Virtual storefronts allow retailers to bring a meta version to their customers without needing to expensive headgear or another steep barriers to entry.

J. Crew Virtual Beach House.

Courtesy: J. Crew

“Technology never stops and will always evolve, but it has to be something that’s user-friendly, right? [the metaverse] they’re not user-friendly yet,” Singh said. “We started the company before the metaverse became a hot topic, and it was really just about: How can we use the latest technology to create a better customer experience?”

When e-commerce was born in the 1990s, Amazon led the way with its online bookstore, which featured white backgrounds and book icons with text describing them.

Since then, little has changed in the basic interface of online shopping.

“If you think about e-commerce, the typical interface today is a grid of thumbnails on a white background; whether you’re shopping for fashion, beauty or home, it’s really the same,” Singh said. “The interface looks like a database that hasn’t really changed in 25 years [since] was first created.”

Gamify shopping, boost engagement

Shoppers who head into the J. Crew virtual store can access a number of interactive games, including a scavenger hunt and a catalog cover quiz where customers will be asked to guess what year they were released.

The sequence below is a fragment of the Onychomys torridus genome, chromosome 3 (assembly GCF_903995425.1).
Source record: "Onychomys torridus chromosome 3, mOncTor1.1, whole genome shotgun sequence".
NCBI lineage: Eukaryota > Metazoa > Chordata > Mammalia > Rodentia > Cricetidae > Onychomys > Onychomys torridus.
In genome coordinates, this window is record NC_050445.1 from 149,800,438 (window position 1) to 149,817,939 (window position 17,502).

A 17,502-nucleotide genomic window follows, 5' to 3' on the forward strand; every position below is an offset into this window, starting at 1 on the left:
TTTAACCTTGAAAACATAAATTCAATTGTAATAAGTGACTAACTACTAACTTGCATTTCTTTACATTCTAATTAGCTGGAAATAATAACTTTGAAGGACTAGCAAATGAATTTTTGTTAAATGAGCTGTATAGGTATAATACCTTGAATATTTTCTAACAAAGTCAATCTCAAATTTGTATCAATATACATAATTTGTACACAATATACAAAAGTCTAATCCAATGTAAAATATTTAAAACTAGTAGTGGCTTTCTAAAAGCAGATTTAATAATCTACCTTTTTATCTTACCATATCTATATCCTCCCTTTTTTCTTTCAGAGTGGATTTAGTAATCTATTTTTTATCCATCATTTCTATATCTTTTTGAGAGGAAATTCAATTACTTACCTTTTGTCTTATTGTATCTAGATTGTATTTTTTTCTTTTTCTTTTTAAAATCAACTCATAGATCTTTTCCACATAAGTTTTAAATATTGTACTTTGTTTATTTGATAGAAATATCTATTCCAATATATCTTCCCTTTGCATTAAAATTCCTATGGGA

After going through all the rooms and completing the quests, shoppers will gain access to a secret lighthouse.

J. Crew Virtual Beach House.

Courtesy: J. Crew

“We’re actually seeing a 10x higher add-to-cart rate if people engage with the game and complete it. So typically now, all of our virtual stores have some element of gamification and it’s kind of naturally built into the flow of the store,” Singh said.

“The more interesting you can make the experience and keep people engaged and give them content and give them games, the more they’ll buy,” she said.

Some companies offer discounts or promotions as a “prize” for completing a game, which could help increase checkout rates.

Obsess said that one of its customers, a luxury jewelry brand, reported that the average value of an order in its virtual store was 111% higher than in a traditional e-store.

But J. Crew’s Yarbrough said he’s most excited about how long the virtual store can keep customers engaged.

J. Crew Virtual Beach House.

Courtesy: J. Crew

In the American Girl virtual store, for example, shoppers spend an average of six to 10 minutes per session, which is 1,000% longer than the average time spent by all shoppers on the company’s website, Obsess reported.

One luxury fashion brand reported that the amount of time people spent in its virtual store was 74% higher than the time spent in a traditional e-shop, Obsess reports. Overall, the introduction of avatars increases time spent by an average of 73%, and when customers create an avatar, they are on average 184% more likely to proceed to checkout, Obsess said.

“In today’s landscape, it’s so hard to not only get, but keep people’s attention — you usually get a few seconds,” Yarbrough said. “So if I can actually get someone to engage in the experience for a few minutes or longer, oh my gosh, that’s such a rich opportunity to really engage someone.”

Disclosure: NBCUniversal is the parent company of CNBC.